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How to Clean a Grill: In Time for Your Next BBQ

Get these cleaning tips all up in your grill.

You might think you got the easy job by volunteering to be the dedicated grill master at parties. But part of that fun task is knowing how to clean a grill after use.

If you don’t clean your grill, it can lead to pesky stains, dried-on food, and even mold. The next time you go to use your grill, you’ll be pretty grossed out.

That’s where we come in. We’ve provided the most effective cleaning method and best way to clean your grill after each use.

If you’ve not cleaned your grill for a while, we also have a fantastic deep cleaning method for which you’ll thank us!

Key Takeaways

  • Clean your grill after each use to prevent stains, dried-on food, and mold.
  • For a quick clean, turn up the heat, empty the drip pan or ash, remove food with a scraper, and clean the grates.
  • Deep clean your grill a few times a year with vinegar, baking soda, and a grill brush.
  • Specific cleaning methods may vary depending on the type of grill (gas, charcoal, or pellet.)

How Often Should You Clean a Grill?

You should give your grill a quick (15 minutes) clean after each use. You can issue a deep cleaning less often, a few times a year, or whenever necessary.

Cleaning your grill after each use removes food particles and prevents rotting inside the grill. It keeps the grill clean, which means it will function better the next time you use it.

Another reason to clean your grill after each use is because the collection tray catches grease and food. If this overflows, the grease will get back into your grill, giving you an even bigger cleaning task.

How to Clean a Grill After Each Use

Once you’ve cooked your food and enjoyed it, give your grill a quick cleaning. This method is just enough to keep on top of things between uses. Plus, it doesn’t take too long at all.

  • Time: 15 minutes
  • Difficulty: Easy

What You’ll Need

  • Metal bucket with lid
  • Grill brush with a long handle
  • Paper towels
  • Canola oil or distilled white vinegar
  • Thick rag (optional)
  • Spray bottle (optional)
  • Tongs

1. Turn the Heat Up

It’s easier to clean your grill when it’s still hot. You can leave the heat on for 10-20 minutes while you eat or blast it on high for 10 minutes after eating.

2. Empty Drip Pan and Ash

It’s crucial to empty the drip pan (for gas grills) or ash (for charcoal grills) after each use.

With ash, the grill can collect moisture, making it almost impossible to remove when you eventually come around to it. As for the drip pan, it collects food particles and grease, which can rot or make their way back into your grill later.

To empty ashes, dump them into a metal bucket with a lid. Never put them into plastic buckets. Otherwise, you can cause a fire. Transfer the ash to the garbage once the ashes have cooled down (give at least 24 hours).

To empty the drip tray, you might want to wait until it’s cooled down slightly so you can transfer it directly into the garbage. Use your metal grill brush to scrape off hardened grease and food.

Don’t Forget

If you have a charcoal grill, you must also brush off the bricks after each use. You can use your grill brush to do this. Doing this regularly prevents blockages in the grill vents and potential fire hazards.

3. Remove Food With a Scraper

While the grill is still warm, scrape the racks and grill with your metal scraper to remove food particles. Go at it from every angle to ensure you haven’t missed any spots. Continue until you’ve removed all residue.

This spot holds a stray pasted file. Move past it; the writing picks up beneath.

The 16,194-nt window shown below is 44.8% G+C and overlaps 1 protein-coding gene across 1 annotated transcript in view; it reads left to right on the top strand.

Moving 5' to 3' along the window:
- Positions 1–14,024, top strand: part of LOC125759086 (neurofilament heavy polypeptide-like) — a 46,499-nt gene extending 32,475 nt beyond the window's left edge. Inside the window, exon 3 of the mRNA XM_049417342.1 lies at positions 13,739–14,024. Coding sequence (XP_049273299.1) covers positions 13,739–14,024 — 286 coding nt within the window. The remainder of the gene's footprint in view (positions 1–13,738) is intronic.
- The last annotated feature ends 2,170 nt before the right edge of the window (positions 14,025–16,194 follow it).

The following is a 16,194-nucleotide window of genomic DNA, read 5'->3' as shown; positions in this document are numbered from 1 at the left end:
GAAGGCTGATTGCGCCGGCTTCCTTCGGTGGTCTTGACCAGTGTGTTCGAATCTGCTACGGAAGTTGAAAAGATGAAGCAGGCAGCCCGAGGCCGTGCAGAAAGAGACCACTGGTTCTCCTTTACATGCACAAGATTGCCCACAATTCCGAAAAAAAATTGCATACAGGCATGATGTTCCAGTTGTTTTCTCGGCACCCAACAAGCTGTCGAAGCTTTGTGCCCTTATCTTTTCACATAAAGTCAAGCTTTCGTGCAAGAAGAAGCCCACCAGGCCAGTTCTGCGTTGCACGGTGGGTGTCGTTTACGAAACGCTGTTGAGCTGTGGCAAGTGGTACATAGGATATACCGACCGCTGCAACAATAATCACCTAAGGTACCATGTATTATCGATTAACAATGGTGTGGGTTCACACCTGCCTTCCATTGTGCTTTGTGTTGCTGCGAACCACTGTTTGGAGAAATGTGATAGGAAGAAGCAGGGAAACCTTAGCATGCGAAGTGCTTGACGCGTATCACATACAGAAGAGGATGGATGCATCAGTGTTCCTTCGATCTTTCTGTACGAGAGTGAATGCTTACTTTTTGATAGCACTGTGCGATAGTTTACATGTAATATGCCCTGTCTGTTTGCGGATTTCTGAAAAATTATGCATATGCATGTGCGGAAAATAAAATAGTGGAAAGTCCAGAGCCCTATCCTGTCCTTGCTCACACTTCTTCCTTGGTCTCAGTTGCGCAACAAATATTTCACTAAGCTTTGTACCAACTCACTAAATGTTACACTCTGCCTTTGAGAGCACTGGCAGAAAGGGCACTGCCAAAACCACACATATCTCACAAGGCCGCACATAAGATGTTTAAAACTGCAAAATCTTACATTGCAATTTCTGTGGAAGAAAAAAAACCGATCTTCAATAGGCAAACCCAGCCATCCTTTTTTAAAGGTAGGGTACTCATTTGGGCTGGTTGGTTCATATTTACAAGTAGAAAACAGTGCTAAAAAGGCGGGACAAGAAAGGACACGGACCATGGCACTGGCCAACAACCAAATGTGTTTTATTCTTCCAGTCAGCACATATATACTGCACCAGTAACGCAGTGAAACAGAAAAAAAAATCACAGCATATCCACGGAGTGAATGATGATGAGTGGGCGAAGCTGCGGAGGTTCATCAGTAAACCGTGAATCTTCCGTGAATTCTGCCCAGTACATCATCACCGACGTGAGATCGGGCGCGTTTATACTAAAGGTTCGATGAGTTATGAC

4. Clean Grates

Dampen a paper towel with a little canola oil. Hold the paper towel between a set of tongs and use it to wipe down the grates. The tongs prevent you from making direct contact with the hot grates.

This oil hack cleans off your grates while seasoning them. It gives them a slightly non-stick finish, making your future cleaning tasks easier. Plus, it can prevent rust.

Another way to clean the grates is to mix a 1:1 ratio of water and distilled white vinegar in a spray bottle. Spray the grates thoroughly. Wipe them down with a thick rag. Be careful you don’t burn yourself.

How to Deep Clean a Grill

A few times a year, you should devote a few hours to deep cleaning your grill. This ensures that no food particles, grease, ash, mold, or mildew are hiding in your grill. We’ll walk you through how to clean all the different parts of a grill with vinegar, baking soda, and a grill brush.

  • Time: 1.5-2 hours
  • Difficulty: Intermediate

What You’ll Need

  • Putty knife
  • Bucket for soaking grates
  • Dish soap
  • Wire grill brush
  • Baking soda
  • Distilled white vinegar
  • Spoon
  • Bowl
  • Canola oil
  • Microfiber cloths

1. Turn off the Grill

Turn off the grill once you’ve completed the quick cleaning method from above (trust us, it makes the deep cleaning process easier). Disconnect it and remove the tank for gas grills. Let the grill cool down completely.

For charcoal grills, dispose of the old charcoal briquettes in a metal container.

2. Empty Tray or Ash

Depending on whether you have a gas or charcoal grill, empty the drip or the ashtray. If there is residue in the tray area or caked-on charcoal dust, scrape it off with a putty knife.

3. Soak Removable Parts

Take off all of the removable parts of your grill. This includes the grates, racks, flavorizer bars, burner tubes, warming racks, and more. Check your user manual to ensure that these can all be washed.

Soak the washable ones in a bucket of warm soapy water (dish soap is just fine). Soak them for 30 minutes, or longer if they are particularly caked with dried-on food.

4. Scrub the Grates

After you’ve soaked the parts in warm water, you can scrub them with a wire brush. This will remove the loosened debris and residue, leaving you with clean grill parts. Make sure to move in all directions to ensure that you don’t miss spots.

5. Tackle Stains and Stubborn Bits

There might be parts that don’t come out clean after the previous two steps. That’s where our loved paste of baking soda and vinegar comes in. In a bowl, mix a 2:1 ratio of baking soda and vinegar until you’ve created a paste.

Apply the paste to stubborn bits of the grill and leave it for 30 minutes. This will work to loosen and lift the stains.